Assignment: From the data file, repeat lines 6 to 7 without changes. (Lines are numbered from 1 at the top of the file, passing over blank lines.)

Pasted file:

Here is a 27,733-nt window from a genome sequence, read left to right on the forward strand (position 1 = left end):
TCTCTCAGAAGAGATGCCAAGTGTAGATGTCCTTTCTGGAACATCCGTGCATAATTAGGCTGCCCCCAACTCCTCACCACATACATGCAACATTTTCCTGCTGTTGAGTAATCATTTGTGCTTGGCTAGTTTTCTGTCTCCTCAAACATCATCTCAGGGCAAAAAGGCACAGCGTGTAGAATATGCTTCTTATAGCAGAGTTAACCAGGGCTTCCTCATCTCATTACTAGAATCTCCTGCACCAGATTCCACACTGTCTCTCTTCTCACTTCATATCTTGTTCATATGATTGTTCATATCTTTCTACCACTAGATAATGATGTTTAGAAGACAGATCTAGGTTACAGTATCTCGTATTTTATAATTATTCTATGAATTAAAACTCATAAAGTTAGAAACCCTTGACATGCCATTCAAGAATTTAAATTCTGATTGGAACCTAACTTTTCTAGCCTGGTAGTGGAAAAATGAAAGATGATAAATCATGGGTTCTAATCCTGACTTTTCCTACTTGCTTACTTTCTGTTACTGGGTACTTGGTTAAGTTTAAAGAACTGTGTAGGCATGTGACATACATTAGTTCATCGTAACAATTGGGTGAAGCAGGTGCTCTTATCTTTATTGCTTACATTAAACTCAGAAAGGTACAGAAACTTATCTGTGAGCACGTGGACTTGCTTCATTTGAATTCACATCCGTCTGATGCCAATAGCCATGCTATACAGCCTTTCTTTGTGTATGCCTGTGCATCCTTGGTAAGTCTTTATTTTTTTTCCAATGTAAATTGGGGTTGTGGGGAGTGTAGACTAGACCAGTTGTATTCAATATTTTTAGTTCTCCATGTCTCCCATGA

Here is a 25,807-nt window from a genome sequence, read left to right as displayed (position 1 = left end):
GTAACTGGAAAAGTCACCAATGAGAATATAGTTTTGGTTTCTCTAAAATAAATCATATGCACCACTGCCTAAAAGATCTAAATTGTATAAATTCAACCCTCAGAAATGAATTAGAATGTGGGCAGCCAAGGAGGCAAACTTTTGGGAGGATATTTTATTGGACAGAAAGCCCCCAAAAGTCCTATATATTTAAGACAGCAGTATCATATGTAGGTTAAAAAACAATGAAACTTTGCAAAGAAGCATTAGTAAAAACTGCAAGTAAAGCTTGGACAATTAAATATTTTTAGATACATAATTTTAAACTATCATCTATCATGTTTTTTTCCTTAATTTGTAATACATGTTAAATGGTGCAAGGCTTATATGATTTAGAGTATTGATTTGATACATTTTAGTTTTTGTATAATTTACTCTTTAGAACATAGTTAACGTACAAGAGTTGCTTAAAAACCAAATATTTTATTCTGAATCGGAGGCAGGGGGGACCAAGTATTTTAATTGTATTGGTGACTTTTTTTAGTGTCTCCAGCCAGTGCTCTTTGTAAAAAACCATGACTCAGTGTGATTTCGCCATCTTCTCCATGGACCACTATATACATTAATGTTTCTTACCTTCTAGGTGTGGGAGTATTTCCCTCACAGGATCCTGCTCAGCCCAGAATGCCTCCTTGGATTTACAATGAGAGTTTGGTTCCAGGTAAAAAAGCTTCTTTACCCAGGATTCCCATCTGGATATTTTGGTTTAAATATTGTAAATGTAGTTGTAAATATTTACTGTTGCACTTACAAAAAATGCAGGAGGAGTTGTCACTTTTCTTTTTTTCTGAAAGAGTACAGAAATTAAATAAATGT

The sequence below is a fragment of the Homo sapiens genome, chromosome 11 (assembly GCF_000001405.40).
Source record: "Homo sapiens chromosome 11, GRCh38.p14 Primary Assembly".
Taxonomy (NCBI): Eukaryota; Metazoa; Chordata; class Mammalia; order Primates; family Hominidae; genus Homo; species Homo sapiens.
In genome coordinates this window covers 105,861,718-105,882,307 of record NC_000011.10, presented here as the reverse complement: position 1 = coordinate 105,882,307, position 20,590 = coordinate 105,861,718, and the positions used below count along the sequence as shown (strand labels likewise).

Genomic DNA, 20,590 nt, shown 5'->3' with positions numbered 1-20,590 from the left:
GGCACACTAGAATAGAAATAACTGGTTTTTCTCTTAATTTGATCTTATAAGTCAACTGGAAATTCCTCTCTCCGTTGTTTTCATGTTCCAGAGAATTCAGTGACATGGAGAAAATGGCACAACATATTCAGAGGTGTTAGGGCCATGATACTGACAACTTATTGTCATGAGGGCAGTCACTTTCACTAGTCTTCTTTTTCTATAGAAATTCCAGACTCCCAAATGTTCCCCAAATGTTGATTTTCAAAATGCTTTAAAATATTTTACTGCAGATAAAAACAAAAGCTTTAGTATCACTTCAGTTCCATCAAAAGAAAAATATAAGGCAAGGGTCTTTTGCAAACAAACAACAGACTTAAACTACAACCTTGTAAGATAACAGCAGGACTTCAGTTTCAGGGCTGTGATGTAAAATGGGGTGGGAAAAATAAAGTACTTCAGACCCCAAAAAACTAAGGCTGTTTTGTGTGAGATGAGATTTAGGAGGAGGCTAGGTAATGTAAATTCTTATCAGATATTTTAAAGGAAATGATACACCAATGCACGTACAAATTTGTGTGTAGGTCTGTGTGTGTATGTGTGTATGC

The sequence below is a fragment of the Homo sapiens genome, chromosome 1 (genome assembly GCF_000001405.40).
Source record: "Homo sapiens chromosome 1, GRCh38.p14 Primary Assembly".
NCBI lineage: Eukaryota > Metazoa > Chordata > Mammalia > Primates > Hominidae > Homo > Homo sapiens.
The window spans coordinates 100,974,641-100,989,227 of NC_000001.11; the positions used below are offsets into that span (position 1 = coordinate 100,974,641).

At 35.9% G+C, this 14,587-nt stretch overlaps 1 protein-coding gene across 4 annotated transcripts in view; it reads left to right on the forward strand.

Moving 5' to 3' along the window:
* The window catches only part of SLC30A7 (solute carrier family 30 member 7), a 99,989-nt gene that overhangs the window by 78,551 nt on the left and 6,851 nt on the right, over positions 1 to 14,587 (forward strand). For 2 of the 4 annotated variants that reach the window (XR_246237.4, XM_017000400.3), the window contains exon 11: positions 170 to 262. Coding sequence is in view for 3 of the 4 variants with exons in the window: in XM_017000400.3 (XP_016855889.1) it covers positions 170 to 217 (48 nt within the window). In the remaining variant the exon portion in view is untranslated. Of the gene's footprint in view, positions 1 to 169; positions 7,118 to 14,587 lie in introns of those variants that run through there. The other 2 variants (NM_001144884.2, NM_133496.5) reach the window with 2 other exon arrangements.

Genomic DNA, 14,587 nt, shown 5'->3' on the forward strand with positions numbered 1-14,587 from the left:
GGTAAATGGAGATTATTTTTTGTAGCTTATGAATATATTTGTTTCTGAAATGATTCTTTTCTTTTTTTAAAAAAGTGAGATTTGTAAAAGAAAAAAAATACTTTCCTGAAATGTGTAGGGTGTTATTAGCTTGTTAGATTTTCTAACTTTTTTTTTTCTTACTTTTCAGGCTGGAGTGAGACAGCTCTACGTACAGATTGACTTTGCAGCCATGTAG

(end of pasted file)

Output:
Source record: "Homo sapiens chromosome 11, GRCh38.p14 Primary Assembly".
Taxonomy (NCBI): Eukaryota; Metazoa; Chordata; class Mammalia; order Primates; family Hominidae; genus Homo; species Homo sapiens.